What is a sure way to lose a sale? Give a demo before you know what the prospect needs.
We get it. Demos are easy. Demos are sexy. But did you notice that demo is a four letter word? Like many four letter words, you need to know when to use it for greatest effect.
Demos aren’t effective sales drivers when they’re deployed at the wrong place in the sales cycle. That’s because before you demonstrate your product or service, you must fully understand the business problem your prospect needs to solve.
You need to build a business case first for three reasons:
- To answer objections before they arise
- To avoid a premature focus on features, price and other superficial aspects of your offering
- To make a compelling case for the Decision Maker
How a Demo Can Sink a Sale
Demos are typically given for the prospective user. When users ask to see a demo, they are often feeding their curiosity and deciding whether they like the solution or, sometimes, it’s just because it’s how lesser sales reps who came before you have trained them. Unfortunately, the prospective user is rarely the Decision Maker.
The Decision Maker has limited interest in a demonstration of a tool or service. Instead, he or she is interested in how you can solve a business problem by saving money or increasing revenue. Those answers can only be found in a solid business case, which you can’t build without learning more about your prospect’s business.
Allow us to repeat once more:
- You can’t build a business case without learning about your prospect’s business and uncovering the business issues that your solution can address first.
- Demos don’t influence Decision Makers.
If you lead with a demo, you’ll find yourself mired in a conversation about buttons that are the wrong color, what’s not relevant, what’s missing, or even worse, trapped into a pricing discussion. The prospect is looking for a quick and easy opportunity to cross you off the list of potential vendors, get a discount, or maintain the status quo.
Build the Business Case First
Building a business case requires in-depth engagement between you and your prospect. It gives you time to establish rapport and build relationships with the multitude of stakeholders required to make a B2B buying decision.
Remember, you have two ears and one mouth so that you can listen twice as much as you speak.
During these conversational opportunities, you can learn about your prospects:
- Business goals
Ask probing questions to uncover and address objections while illustrating the business problem. As you talk, the buyers become more aware of the problem and how much it costs the business to maintain the status quo. The more pain you uncover, the more likely the prospect will be inclined to want to find a solution.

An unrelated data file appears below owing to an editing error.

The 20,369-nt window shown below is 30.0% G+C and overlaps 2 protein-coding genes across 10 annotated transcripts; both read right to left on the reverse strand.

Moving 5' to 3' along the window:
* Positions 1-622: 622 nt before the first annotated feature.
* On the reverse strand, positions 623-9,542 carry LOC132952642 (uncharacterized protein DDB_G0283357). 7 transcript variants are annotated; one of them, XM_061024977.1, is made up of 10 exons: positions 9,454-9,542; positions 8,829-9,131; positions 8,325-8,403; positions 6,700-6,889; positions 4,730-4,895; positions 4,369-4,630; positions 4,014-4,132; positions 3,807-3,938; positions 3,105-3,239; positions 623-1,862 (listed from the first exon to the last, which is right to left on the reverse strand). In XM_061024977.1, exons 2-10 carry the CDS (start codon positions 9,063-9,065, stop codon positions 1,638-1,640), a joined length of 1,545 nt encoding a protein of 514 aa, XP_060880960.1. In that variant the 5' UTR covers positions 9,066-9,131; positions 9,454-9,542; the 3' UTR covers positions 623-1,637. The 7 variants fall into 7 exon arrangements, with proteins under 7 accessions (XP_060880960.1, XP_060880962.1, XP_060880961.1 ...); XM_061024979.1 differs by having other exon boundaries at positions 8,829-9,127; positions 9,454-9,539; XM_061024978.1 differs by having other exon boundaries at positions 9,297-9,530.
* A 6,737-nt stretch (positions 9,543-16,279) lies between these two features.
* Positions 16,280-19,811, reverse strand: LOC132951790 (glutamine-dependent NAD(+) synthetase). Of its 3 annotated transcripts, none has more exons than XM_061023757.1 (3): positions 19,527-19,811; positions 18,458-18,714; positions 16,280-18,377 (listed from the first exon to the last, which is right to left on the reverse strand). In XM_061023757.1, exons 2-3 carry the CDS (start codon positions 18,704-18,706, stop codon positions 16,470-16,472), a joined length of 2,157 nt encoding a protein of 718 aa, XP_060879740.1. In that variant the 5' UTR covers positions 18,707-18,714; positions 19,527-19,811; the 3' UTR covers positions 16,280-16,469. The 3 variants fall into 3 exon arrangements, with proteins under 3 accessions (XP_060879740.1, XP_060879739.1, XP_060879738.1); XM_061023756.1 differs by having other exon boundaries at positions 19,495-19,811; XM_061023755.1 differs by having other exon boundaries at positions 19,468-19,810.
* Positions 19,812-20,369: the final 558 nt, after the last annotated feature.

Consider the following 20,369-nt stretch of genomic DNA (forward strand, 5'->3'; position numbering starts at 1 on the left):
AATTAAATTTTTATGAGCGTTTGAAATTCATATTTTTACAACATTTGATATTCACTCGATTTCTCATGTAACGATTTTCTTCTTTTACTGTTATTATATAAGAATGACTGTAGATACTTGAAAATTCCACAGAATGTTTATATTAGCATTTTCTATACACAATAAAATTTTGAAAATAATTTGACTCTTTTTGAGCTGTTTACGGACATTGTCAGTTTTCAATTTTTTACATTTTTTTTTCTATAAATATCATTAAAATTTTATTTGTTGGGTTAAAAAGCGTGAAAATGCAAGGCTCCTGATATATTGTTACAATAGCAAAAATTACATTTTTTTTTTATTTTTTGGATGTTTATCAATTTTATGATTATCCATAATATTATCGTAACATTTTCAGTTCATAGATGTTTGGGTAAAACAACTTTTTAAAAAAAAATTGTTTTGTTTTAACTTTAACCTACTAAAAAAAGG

Now you have your buyers engaged and committed to solving a problem—not just staring at a bunch of features on a screen as their eyes begin to gloss over. They’ll instead focus on why your offering is a solution to the problem that’s now weighing heavily on their mind.
And now that you have their attention and they’re invested in solving this problem, they’ll need a business case containing ROI calculations to justify the financial logic of investing in your solution.
When to Demo
Don’t offer a demo until you’ve built a business case. In fact, an argument can be made that ideally a demonstration of the product shouldn’t occur until the very end of the sales process. Then it becomes a tool to justify everything you said the product could do, and demonstrates how it can save on costs or boost revenues.
If the buyer demands a demonstration, push back, firmly yet professionally. Explain that you need to know more about the company and their business issues so you can present a demo that will best address their specific needs. You don’t want to take them on a test drive in a two passenger convertible with leather seats if what they really need is a family size SUV to haul the boat and the kids to the lake on the weekends.
Remember: A demo shouldn’t be all about your product. It should be about the way the buyer’s company can use your product to resolve a defined business problem.
A demo can be a valuable selling tool but only if it’s handled properly. Demos too early in the process are too product focused. The sale must be about solving a problem and making a positive impact on the bottom line. It’s about helping the buyer figure out how to get from Point A to Point B in the vehicle that makes the most sense for their needs.
Build a business case with data gleaned from the buyer to justify the purchase. Only at the end should you take the demo out for a test drive to show how your product can best meet their needs and provide everything they asked for.